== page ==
Ricotta cheese is a delicious, slightly sweet, type of cheese that’s used in a wide variety of dishes, both salty and sweet.
Though the term “cheese” is right there in the name, ricotta is actually a cheese by-product that comes from the whey leftover from other cheeses, such as mozzarella and provolone.
Because of this, ricotta has a soft and creamy texture that’s perfect for melting in pasta dishes or for solidifying in desserts, such as cheesecakes and pies.
Ricotta is also a fantastic spread and it’s used as such on several other dishes.
While there are plenty of recipes for homemade ricotta, most of them quite easy to follow, this cheese is readily available in most supermarkets at a relatively low price, so you won’t have any trouble finding this cheese.
Finishing it, though?
That’s a whole other story.
Can You Freeze Ricotta Cheese?
Ricotta cheese is often sold in by the tub.
While you might be able to find it in small, 6oz containers, presentations 15 oz and up are far more common. That or ricotta salata, which is a type of ricotta that’s been salted and pressed into a block.
The later, as you can imagine, is almost always sold by the block. If you want to learn how to make ricotta cheese at home, see below video:
Since ricotta is sold in such large quantities, most people will have a hard time going through the whole tub before the cheese goes bad.
Sure, ricotta cheese is quite versatile and can be used in many different foods but it still lasts only around a week, maybe 10 days, so if you buy it you have two options:
Either you eat it fast or you freeze it.
- Related article: Is Ricotta Cheese Pasteurized?
How To Freeze Ricotta Cheese?
The first thing you need to know about freezing ricotta cheese is that, while it’s perfectly safe to do it, the texture of your cheese will never be the same once it’s thawed.
Once you come to terms with that fact, you can go ahead and freeze it.
Step 1. Plan in Advance
Decide whether you’re going to eat your ricotta cheese all at once or you’re going to use it in different recipes.
This is a very important decision, as once you freeze and thaw your cheese you won’t be able to freeze it again.
Step 2. Freezing Your Ricotta Cheese
Once you’ve decided what you’re going to do with your cheese, it’s time to freeze it.
- Freezing The Whole Thing:
- Make sure it’s still fresh, as ricotta cheese that’s nearing its expiration date or that has already expired won’t keep.
- If you’re freezing an unopened container, place it in a freezer safe bag and stick it in the freezer.
- If you’re freezing leftover cheese, take it out of the original container and place it either in a smaller container or in a freezer bag. Then stick that container or freezer bag in another freezer bag, making sure to carefully remove all air before closing the bags.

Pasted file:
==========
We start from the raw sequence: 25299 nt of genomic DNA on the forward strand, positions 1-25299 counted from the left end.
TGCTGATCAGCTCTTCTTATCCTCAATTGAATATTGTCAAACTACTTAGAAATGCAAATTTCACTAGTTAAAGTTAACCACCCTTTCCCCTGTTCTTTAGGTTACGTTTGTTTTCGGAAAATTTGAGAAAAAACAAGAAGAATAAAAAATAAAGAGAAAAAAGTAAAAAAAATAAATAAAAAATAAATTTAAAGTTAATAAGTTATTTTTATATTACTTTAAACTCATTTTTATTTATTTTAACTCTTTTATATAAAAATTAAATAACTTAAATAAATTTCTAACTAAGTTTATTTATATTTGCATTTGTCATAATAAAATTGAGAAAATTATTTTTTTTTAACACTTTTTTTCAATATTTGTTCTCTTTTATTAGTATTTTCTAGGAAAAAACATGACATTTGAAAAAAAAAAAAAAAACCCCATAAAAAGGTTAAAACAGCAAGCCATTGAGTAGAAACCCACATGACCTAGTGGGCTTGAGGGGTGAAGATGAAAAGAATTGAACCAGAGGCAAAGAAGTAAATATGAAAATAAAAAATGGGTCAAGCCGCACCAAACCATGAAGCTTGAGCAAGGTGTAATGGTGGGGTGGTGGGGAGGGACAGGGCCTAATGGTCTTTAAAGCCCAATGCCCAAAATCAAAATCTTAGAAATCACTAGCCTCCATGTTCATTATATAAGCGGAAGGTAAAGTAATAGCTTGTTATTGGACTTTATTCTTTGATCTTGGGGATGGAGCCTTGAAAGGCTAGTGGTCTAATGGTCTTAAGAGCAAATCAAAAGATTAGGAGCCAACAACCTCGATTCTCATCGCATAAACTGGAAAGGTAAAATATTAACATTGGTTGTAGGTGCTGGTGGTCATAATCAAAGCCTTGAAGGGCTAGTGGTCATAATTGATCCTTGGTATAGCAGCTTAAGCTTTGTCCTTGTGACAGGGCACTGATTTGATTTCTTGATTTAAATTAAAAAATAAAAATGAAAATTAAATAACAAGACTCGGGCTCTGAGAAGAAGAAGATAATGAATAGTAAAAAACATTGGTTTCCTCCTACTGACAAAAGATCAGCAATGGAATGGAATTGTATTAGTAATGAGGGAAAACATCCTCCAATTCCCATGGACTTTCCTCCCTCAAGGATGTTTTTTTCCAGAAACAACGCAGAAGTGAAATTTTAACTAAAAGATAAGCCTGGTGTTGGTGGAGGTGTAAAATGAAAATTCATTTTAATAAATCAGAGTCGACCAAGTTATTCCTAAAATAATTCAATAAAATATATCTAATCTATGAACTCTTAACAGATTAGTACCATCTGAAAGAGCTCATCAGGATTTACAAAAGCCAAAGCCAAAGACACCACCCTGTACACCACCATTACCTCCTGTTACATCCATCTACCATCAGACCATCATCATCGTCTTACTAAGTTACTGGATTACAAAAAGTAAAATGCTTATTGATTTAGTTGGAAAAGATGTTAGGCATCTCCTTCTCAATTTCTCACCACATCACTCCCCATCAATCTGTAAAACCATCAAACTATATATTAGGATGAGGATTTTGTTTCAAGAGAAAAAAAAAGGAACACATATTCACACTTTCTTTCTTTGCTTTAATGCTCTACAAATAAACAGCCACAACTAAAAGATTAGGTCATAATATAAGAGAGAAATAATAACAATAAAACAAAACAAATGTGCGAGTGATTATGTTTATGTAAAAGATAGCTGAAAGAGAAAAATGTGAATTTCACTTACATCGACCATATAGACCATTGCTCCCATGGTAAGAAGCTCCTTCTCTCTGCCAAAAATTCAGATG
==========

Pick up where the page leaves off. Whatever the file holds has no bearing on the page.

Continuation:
- Freezing Portions:
If you’re planning on cooking specific recipes, freezing your ricotta in portions is the best thing you can do.
– Pre-measure the cheese you’ll need for each recipe you’ll cook and separate your cheese in portions.
– Place each portion in freezer safe bags and seal tightly, squeezing out all the air.
– Place each bag in another freezer safe bag to minimize the risks of freezer burn.
Write on each bag the name of the recipe you’re planning to cook, to make things easier for yourself.
Things to Keep in Mind When Freezing Ricotta Cheese
The following are things you can do to maximize the amount of time your ricotta cheese can stay in the freezer:
- Remove all whey before freezing it. If you see any liquid in the container or plastic bags, remove it.
- Make sure your freezer stays at zero degrees or below at all times.
- Ricotta cheese can keep for around three months while in the freezer, so consume it before that.
How To Thaw Ricotta Cheese?
- Remove the cheese from the freezer and place it in the fridge. Remember, you’ll only get to do this once so only pull out the amount of cheese you’ll need.
- Thawing will take at least 24 hours, so plan accordingly.
- Once the cheese has thawed, you’ll notice that the cheese and the liquid have separated. Stir them with a mixer or a spoon until they’ve integrated.
- If the cheese is still too watery, drain before serving.
- If after thawing you notice that your cheese has turned yellow or smells bad, discard immediately.
- Related article: Best Cheese Slicers
As you can see, freezing ricotta is not only possible but is also a fairly straightforward process that you can easily do at home.
As long as you follow some very basic rules when freezing and thawing, you should be able to freeze your cheese safely.
If you found this article useful or if you know a better way of freezing ricotta cheese, leave a comment.
Thank you for reading!
- Check here to know more about freezing cottage cheese